2. Contains a unique proprietary blend of antioxidant ingredients that may slow-down the aging process
  3. Enhances ability to focus and concentrate
  4. Taken with breakfast, this product has the singular unique property of reducing stress and in some manner enhances a positive outlook for the rest of the day
Ingredients:  Water, Super Fruit Blend: (Acia, Pineapple, White Grape, Pomegranate, Red Raspberry, Aronia, Red Grape, Cranberry, Elder-berry, Plum, Red Sour Cherry, Mangosteen, Goji), Chicory Root Extract, Xylitol, Super Food Blend: (Barley, Cayenne Pepper, Buckwheat, Flaxseed, Alfalfa Sprout, Lactobacillus Acidophilus, Soy Isoflavones (40% Extract). Garlic 4:1, Wheatgrass 33:1), Antioxidant Blend: (Green Tea Extract, Alpha Lipoic Acid, DMAE, Idebenone, Ascorbic Acid), Citric Acid, Lecithin, Xanthan Gum, Potassium Sorbate, Sodium Benzoate.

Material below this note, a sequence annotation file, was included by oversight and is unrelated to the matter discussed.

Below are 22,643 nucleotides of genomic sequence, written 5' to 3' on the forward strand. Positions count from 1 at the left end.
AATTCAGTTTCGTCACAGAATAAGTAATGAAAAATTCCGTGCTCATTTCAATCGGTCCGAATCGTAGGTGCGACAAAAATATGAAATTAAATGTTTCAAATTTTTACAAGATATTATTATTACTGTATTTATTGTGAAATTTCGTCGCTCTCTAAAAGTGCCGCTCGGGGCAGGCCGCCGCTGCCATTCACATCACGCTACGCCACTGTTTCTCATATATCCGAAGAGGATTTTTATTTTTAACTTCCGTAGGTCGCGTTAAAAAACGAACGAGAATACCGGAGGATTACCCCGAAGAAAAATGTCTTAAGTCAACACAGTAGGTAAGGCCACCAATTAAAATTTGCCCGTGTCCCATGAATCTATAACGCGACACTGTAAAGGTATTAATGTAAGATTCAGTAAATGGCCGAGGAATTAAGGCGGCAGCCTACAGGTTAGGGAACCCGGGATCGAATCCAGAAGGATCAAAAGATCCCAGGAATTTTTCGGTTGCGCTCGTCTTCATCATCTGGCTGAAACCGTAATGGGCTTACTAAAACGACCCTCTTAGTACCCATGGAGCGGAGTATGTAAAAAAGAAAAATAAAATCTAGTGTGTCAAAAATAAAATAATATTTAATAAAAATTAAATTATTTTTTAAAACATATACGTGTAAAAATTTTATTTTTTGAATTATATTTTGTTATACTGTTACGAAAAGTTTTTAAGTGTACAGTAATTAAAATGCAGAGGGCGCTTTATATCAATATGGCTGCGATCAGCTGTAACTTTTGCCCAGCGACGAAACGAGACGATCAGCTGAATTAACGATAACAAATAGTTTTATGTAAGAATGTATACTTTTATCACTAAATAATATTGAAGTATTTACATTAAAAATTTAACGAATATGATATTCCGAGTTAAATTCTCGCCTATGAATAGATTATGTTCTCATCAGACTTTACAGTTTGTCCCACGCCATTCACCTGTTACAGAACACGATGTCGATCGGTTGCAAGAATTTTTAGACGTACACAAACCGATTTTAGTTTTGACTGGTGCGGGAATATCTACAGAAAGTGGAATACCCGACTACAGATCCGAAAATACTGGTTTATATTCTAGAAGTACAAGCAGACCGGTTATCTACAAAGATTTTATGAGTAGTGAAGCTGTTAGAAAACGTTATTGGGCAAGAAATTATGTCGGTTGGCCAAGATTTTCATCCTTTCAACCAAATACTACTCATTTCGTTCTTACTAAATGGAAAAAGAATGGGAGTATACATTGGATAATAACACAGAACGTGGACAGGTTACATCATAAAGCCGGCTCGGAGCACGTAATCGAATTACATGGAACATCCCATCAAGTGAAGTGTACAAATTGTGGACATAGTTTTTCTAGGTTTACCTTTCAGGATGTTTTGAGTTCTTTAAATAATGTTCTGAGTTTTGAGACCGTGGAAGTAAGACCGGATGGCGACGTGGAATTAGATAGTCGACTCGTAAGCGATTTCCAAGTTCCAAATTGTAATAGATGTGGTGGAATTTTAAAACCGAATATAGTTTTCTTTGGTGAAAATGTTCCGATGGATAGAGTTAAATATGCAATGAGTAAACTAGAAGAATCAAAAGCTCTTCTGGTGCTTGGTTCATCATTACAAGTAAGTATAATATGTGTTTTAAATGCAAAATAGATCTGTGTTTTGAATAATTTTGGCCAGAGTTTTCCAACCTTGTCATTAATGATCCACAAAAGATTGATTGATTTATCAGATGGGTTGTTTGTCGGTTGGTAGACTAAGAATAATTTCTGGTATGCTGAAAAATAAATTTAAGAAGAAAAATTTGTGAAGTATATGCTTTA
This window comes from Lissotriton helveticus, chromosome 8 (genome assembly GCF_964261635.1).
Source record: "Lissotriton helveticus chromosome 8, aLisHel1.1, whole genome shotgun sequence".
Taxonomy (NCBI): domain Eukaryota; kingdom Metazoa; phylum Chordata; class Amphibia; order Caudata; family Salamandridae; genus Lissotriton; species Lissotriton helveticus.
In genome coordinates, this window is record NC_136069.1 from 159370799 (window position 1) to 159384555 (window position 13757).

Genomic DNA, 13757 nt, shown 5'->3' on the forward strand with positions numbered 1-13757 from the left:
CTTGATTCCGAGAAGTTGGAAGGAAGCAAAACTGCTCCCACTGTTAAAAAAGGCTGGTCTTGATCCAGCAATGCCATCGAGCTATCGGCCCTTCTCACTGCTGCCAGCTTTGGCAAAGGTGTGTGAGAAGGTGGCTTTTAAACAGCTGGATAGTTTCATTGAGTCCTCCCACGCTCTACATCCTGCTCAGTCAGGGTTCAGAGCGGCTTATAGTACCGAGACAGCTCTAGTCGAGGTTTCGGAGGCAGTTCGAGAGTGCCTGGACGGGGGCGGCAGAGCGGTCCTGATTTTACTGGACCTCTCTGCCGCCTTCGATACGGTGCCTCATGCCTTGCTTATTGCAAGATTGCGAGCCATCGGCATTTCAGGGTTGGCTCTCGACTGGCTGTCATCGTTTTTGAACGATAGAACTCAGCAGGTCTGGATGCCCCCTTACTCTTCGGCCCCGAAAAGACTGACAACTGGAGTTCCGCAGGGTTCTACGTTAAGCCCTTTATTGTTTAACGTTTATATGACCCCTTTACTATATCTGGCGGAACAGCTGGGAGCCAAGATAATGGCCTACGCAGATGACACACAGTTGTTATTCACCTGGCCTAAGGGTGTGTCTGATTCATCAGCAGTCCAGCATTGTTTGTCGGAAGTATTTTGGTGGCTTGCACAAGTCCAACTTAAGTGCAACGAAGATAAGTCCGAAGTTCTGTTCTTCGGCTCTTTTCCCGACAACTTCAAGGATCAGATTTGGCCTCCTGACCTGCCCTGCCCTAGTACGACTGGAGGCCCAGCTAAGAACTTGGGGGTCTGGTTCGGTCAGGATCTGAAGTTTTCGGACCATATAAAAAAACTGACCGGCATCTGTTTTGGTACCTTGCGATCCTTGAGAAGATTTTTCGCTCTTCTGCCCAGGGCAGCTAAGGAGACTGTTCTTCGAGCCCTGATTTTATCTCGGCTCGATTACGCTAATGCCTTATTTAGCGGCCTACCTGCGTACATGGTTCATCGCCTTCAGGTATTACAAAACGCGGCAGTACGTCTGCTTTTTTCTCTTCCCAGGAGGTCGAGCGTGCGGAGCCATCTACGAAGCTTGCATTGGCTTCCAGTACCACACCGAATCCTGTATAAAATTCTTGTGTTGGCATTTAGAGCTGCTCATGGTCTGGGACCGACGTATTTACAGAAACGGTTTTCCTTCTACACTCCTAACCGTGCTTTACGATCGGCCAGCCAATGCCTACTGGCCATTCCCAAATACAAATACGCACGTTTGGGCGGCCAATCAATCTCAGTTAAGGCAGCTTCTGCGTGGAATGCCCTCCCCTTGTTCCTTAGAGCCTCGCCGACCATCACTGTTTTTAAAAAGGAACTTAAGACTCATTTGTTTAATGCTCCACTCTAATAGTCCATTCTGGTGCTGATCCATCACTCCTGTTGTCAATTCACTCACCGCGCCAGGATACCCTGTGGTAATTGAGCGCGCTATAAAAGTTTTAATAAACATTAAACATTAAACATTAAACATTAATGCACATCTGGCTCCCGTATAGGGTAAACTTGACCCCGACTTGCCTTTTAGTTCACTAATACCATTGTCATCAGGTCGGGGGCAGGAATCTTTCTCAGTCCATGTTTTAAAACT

If this stuff boosts energy levels, it does so because of the natural sugars contained in the fruit blend, which is hardly novel; but I especially love the “in some manner,” which conjures up visions of handwavium and unobtainium. Don’t ask questions, it just works. Remember that Chinese medicine has largely been marketed to a Chinese population, a large percentage of whom are essentially ignorant of modern scientific realities. Were it not so, the rhinoceros would not be an endangered species today.
In Bernard Read’s translation of the 1597 Chinese materia medica “Pen Ts’ao Kang Mu”, the complete section on rhinoceros horn (“the best is from a freshly killed male animal”) reads as follows, with no mention of any aphrodisiac qualities: